Food is a key part of the Italian culture.
If you come to Italy, you’ll immediately realize that food is really important for us Italians. Eating is some sort of ritual, not just a way to fill your stomach when you are hungry. The time you spend eating is not considered a waste of time, but an essential part of the day. The quality of food is a serious matter and food traditions are taken as principles of a religion.
This is why, if you spend some time in Italy, you’ll find yourself having to speak of food or food-related matters. Be it ordering your aperitivo at the bar or buying some panini to eat during your day trip to Florence or Venice or having to purchase some groceries at a market, you’ll end up needing some basic Italian food vocabulary.
During this past year, I have written quite a few posts about Italian vocabulary and some of them are obviously about food. I have started with a post about words and phrases to be used at aperitivo, because it is my favorite Italian habit, hands down. But you will also find a post about Italian vocabulary for breakfast, which can be useful if you need to order your morning dose of caffeine at a local bar.
Then there are other two posts: one is about common Italian words for lunch and the other one is focused on a peculiar Italian habit, which is merenda. In that post, you’ll find some vocabulary for this Italian afternoon-snack moment. But there’s something which is still missing: la cena (dinner), which is a super important time of the day!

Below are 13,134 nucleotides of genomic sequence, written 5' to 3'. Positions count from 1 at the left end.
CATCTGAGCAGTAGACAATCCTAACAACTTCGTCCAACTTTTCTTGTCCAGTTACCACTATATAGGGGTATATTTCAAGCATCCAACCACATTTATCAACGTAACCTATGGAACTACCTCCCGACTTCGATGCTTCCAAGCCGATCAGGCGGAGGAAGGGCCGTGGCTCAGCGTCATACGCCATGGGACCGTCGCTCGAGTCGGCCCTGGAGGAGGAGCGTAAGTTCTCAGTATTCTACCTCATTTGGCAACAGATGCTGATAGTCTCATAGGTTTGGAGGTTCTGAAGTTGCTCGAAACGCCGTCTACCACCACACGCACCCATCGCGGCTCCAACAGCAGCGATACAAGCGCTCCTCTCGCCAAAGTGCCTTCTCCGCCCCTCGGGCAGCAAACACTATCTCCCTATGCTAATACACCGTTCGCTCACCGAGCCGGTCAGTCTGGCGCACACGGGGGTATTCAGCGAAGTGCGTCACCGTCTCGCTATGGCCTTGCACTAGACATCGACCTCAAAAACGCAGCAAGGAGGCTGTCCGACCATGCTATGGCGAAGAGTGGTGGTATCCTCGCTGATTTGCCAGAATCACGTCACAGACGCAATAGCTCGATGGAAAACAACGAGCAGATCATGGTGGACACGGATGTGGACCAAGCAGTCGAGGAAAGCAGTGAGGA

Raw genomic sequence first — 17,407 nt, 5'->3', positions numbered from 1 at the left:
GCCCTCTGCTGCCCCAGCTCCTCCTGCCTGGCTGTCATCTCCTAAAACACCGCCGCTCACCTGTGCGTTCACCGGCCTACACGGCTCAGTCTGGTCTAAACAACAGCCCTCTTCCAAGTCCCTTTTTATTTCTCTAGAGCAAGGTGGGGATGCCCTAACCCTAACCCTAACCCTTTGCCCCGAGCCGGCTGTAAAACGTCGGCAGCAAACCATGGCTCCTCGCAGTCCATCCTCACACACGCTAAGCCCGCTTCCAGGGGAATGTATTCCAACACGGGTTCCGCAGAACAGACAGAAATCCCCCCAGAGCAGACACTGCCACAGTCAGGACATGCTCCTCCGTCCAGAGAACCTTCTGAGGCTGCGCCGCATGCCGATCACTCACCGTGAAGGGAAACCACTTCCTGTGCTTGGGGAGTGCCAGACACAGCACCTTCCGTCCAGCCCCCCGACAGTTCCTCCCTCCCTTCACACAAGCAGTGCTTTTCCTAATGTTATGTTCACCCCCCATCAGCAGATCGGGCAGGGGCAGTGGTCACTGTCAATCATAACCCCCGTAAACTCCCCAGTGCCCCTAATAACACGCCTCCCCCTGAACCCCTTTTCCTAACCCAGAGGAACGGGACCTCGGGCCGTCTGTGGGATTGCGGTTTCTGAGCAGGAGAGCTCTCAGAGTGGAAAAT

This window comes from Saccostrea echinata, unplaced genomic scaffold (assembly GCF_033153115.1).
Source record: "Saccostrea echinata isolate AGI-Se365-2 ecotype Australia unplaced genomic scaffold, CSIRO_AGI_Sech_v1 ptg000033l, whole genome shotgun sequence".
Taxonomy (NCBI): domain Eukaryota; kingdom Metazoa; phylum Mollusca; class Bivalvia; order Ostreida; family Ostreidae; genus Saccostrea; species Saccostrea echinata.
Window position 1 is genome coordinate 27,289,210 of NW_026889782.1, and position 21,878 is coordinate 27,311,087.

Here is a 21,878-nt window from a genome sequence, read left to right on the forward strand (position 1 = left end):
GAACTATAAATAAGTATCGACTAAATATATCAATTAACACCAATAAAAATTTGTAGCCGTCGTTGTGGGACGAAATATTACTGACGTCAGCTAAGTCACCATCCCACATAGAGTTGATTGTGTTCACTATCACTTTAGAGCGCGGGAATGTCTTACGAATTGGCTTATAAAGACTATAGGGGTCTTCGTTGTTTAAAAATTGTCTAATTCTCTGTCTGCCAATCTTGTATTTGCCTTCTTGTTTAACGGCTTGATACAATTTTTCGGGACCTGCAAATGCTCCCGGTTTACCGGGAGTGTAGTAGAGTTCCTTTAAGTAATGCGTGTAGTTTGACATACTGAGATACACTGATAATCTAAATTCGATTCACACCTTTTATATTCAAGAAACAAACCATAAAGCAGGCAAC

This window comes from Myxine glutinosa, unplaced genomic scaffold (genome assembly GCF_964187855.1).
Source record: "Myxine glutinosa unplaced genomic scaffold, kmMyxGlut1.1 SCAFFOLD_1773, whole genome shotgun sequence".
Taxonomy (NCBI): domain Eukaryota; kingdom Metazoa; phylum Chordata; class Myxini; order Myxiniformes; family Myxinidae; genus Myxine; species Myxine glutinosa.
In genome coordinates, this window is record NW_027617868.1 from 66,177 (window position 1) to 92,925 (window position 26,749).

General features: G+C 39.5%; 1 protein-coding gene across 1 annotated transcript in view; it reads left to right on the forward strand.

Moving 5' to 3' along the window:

This is why this post is focused on the Italian food vocabulary for dinner.
Il pranzo e la cena (lunch and dinner) can be quite different from each other depending on the days of the week. During the week, people usually eat un pranzo veloce (a fast lunch), be it al lavoro o a casa (at work or at home), because they probably have little time, while dinner is always more relaxed and gives the opportunity of eating better food with a slower pace.
On Sunday, instead, things can change quite dramatically: il pranzo della domenica, as I have written in a post regarding this peculiar Italian habit, can become something quite serious. If you have a proper Sunday lunch, you end up spending hours at the table and eating way more than you probably can handle. This means that dinner, in most cases, will be quite light.
When it comes to dinner hours, things change a lot depending on the area of Italy you find yourself in. If you live in the north of the country, it is quite common to say “è ora di cena!” (it’s dinner time!) around 7 or 7.30 pm, especially during winter, while the more you go south the later you eat. I had friends in Apulia that, during summer, were used to cenare o mangiare cena (to eat dinner) around 11 pm – the time I usually go to bed. However, even if you are up north, it is uncommon to andare a cena al ristorante (to have dinner at the restaurant) before 8 pm.
If you go want to have dinner at the restaurant, especially on a Friday or Saturday night, it is better to prenotare un tavolo (book a table). If you need to book a table, you may say “vorrei prenotare un tavolo” (I’d like to book a table) and the restaurant manager will surely ask you “per quante persone?” (For how many people?) and “a che ora?” (At what time?). If you arrive at the restaurant and have your table booked, just say: “ho un tavolo prenotato” (I have a table booked) and the waiter will ask you: “a che nome?” (under what name?). If you haven’t booked a table, you can go to the restaurant and say: “avete un tavolo?” (do you have a free table?) or maybe “siamo in…” (we are…) saying the number of people in the party, and then the waiter might ask you: “avete prenotato?” (Have you booked a table?).